• Damage, e.g. bent parts or corrosion
  • Incorrect assembly
  • Dirt has accumulated

Whether repair is required or cleaning and lubricating will solve the issue is impossible to say at this point. Further inspection which involves disassembly will be required.

Just “lubricating it”, in the sense of applying a drop of oil here or there, is not a proper repair procedure. It may cause other issue in the long run. Low friction between the fast moving parts of the aperture actuation mechanics is achieved by choice of materials and play in bearings, not by lubricants. Lubricants are only used for slow moving parts, e.g. the aperture control ring.

Given that good copies of this lens can be had for EUR 50 to EUR 100, professional repair is unlikely to be economic. If you want to give it a try yourself, plenty of video tutorials can be found online that show how the mount part is disassembled and what tools and skills are required.


The picture that has been added shows some stains and residue. This may hint to some sort of liquid having entered the lens. Its residues may have made the mechanics “sticky”. Cleaning will very likely be required.

Whether cleaning can be successful depends on how far the contamination reaches into the lens and on your repair skills. Cleaning the mount assembly can be a delicate job because there are literally hundreds of small stell balls in the bearings. These are a nightmare to reinstall and opening the bearings is one of the last things you will want to try.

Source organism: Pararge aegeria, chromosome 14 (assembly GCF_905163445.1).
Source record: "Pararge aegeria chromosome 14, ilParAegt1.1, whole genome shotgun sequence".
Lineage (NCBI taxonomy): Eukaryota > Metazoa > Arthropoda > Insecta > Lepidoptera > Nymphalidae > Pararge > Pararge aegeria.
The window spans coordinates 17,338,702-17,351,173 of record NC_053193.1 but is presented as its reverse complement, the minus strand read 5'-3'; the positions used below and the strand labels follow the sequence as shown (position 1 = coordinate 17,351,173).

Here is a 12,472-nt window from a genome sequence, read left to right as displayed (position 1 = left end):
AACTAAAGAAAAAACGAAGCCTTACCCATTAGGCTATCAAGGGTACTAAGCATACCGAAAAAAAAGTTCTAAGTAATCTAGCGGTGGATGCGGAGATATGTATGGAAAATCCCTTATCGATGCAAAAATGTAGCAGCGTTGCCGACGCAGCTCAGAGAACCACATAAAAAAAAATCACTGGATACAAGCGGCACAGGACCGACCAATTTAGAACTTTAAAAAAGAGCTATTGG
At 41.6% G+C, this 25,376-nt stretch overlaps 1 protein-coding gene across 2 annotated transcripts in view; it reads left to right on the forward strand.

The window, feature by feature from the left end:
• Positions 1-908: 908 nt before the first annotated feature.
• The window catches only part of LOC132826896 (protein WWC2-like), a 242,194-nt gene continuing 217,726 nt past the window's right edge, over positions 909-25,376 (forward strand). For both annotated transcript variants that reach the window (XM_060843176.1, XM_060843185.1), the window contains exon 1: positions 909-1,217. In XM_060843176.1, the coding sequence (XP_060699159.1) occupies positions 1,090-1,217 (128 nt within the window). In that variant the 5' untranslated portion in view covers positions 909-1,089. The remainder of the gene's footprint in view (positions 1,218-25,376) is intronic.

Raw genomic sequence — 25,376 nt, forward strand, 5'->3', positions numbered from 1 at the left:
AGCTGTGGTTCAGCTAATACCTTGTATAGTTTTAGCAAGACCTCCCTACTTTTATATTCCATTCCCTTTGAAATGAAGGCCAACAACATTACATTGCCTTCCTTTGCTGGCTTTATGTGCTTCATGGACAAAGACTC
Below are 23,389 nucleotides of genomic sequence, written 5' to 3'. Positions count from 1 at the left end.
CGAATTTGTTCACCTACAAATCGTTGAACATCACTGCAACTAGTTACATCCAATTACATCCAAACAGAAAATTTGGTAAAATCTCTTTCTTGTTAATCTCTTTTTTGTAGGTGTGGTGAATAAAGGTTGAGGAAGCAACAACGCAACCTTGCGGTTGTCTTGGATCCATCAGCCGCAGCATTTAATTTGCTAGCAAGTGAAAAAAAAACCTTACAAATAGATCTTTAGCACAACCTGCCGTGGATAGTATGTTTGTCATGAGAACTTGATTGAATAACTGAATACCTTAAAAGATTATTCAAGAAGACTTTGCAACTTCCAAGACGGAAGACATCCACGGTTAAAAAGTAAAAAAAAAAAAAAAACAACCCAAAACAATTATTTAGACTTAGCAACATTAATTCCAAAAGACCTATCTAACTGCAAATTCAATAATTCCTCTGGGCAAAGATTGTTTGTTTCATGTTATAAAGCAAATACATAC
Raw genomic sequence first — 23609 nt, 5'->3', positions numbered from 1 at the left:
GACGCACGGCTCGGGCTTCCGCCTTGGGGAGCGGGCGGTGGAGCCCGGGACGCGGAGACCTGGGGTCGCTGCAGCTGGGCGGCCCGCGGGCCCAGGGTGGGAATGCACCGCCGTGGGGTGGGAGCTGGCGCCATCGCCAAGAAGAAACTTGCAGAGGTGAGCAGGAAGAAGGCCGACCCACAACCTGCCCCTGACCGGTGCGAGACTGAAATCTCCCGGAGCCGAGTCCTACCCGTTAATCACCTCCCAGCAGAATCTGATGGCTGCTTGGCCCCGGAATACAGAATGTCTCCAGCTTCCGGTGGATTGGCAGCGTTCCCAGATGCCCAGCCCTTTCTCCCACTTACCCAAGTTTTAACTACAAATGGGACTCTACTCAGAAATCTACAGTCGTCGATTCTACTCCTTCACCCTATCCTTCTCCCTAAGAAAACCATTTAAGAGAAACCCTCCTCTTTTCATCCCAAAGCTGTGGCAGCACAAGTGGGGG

Overall, it may be easier to replace the entire mount assembly with a good one salvaged from a donor lens of the same type.

  • 1
    Thanks for the advice. Maybe this doesn't sound convincing, but when I move the bayonet, it feels like there's just nasty old gunk in there, not like something's bent or incorrectly assembled. I think if there were dirt in there, it would feel gritty, but it feels very smooth, just slow. I might look into doing a little disassembly to get a better look at what's in there. I'm tempted to put a drop of WD-40 or something in there to break up any "dried" oil. See the photo I added to the question.
    – aswine
    Jul 8 at 15:07
  • @aswine I recommend you do not apply WD-40, or any other water-displacement fluid, nor any lubricant for that matter. The proper way to get "gunk" out of the mechanism is partially disassembly and cleaning. Products such as WD-40 might provide short term relief by unsticking some accumulated debris, but it has low viscosity and low surface tension, so it tends to creep to lots of places, and leaves a residue behind that can attract and stick to dust.
    – scottbb
    Jul 8 at 17:30

I removed the mount and soaked it in isopropyl alcohol. When I put the first few drops of alcohol on the bayonet, the gunk was already gone or dissolved. There was a lot of gunk in the stainless steel ring that holds the mount on. The lens now works perfectly on the camera.